So it is the law of the land in Florida that “mentally defective” people who have been adjudicated as being a danger to themselves or others cannot own a firearm. Hey, most folks will support this law, if asked about it. After all, we don’t want crazy people to have guns, right?
Until you start to redefine what “adjudicated” means. Now, thanks to a change in Florida’s law, if a cop takes you involuntarily to a mental facility for evaluation, and you allow the doctor to voluntarily admit you for treatment, the doctor can have your right to ever own a firearm taken away. So a doctor gives you a choice: be involuntarily admitted and be declared incompetent, thus losing the legal ability to make your own decisions, or voluntarily submit yourself to outpatient treatment and merely lose your right to own a firearm.
The bill amends the definition of “committed to a mental institution” … to include persons who have had an involuntary examination under the Baker Act and who have voluntarily admitted themselves for outpatient or inpatient treatment
But hey, a judge reviews the paperwork. So much for due process.
It seems to me that the only way to avoid this is not to let yourself be Baker Acted. Here is how: Cops, like most people, are lazy. They want to get back to whatever they were doing, and voluntarily going to the hospital keeps them from having to do all of the paperwork of performing a Baker Act. Simply agree to go to the hospital voluntarily, rather than make the cop take you into custody and Baker Act you.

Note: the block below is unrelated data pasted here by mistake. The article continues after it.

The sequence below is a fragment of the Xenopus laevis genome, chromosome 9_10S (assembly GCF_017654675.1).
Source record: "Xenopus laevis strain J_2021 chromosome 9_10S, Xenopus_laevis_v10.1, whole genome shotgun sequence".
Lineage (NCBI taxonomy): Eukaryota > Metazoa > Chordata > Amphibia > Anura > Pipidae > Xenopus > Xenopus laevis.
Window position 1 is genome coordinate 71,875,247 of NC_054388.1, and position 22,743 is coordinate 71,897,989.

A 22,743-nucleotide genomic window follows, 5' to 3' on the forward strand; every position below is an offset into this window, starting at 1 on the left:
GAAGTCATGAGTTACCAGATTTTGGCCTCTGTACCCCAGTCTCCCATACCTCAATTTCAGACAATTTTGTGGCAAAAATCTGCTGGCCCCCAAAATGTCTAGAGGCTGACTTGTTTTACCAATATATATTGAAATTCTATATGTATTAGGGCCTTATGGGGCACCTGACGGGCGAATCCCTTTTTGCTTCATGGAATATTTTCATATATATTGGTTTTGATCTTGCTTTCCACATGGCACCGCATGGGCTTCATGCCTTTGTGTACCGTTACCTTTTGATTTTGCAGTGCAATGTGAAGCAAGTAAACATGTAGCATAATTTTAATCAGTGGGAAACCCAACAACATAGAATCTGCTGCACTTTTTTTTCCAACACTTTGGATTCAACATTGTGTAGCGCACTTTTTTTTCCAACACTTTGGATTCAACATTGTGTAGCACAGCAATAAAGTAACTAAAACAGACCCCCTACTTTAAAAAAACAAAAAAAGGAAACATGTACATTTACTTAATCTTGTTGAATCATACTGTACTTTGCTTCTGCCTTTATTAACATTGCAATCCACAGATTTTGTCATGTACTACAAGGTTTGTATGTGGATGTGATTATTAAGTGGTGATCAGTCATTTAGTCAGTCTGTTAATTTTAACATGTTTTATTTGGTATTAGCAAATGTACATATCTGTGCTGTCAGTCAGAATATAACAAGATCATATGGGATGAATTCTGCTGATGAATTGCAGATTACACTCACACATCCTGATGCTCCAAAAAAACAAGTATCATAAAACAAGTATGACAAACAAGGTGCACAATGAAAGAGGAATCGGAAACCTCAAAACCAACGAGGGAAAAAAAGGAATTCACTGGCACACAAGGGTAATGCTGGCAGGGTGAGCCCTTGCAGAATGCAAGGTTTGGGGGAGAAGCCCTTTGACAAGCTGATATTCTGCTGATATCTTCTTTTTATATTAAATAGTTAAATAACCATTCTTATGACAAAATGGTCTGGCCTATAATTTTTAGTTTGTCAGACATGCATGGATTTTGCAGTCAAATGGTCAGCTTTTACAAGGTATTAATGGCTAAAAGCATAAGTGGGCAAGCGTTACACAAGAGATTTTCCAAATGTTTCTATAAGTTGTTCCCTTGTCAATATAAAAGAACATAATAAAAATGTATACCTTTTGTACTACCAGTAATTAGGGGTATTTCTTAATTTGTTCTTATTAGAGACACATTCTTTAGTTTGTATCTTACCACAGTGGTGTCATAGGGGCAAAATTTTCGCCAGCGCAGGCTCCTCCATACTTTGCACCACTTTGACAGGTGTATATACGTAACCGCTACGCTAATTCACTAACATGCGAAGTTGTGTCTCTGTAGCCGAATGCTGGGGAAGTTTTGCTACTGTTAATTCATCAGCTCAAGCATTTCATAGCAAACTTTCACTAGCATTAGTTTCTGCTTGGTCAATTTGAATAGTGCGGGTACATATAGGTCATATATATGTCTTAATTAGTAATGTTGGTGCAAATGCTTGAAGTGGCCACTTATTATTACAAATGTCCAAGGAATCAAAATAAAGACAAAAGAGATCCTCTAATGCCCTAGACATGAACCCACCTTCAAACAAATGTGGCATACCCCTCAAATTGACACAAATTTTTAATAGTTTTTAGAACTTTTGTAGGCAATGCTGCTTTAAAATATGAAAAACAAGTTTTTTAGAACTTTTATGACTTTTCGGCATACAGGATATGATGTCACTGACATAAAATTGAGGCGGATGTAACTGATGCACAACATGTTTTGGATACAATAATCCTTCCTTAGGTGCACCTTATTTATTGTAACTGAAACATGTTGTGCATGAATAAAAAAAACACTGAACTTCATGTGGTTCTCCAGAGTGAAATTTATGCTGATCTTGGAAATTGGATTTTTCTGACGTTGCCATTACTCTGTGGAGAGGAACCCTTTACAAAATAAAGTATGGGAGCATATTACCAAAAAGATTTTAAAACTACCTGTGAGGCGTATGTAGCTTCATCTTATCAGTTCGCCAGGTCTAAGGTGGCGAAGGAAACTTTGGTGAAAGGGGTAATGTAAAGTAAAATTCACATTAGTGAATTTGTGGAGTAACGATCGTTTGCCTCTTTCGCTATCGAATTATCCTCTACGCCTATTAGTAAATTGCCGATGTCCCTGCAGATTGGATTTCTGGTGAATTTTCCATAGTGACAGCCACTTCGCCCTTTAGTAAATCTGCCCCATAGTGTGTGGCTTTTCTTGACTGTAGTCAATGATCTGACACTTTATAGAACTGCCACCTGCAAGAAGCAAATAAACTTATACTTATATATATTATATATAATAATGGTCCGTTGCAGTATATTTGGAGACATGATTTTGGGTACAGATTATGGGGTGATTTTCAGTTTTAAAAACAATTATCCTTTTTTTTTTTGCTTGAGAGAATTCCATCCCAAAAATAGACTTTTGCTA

SiGraybeard · May 19, 2013 at 7:34 pm
This is extremely important – glad you're covering it.
I've been telling anyone who listens to be careful what you wish for when you want one person to be able to deny gun rights if someone is "a danger to them self or others". That should never happen without a panel or judge and jury. Even then, think back on how the Soviet Union used to get any dissidents labelled insane and sent to a gulag.
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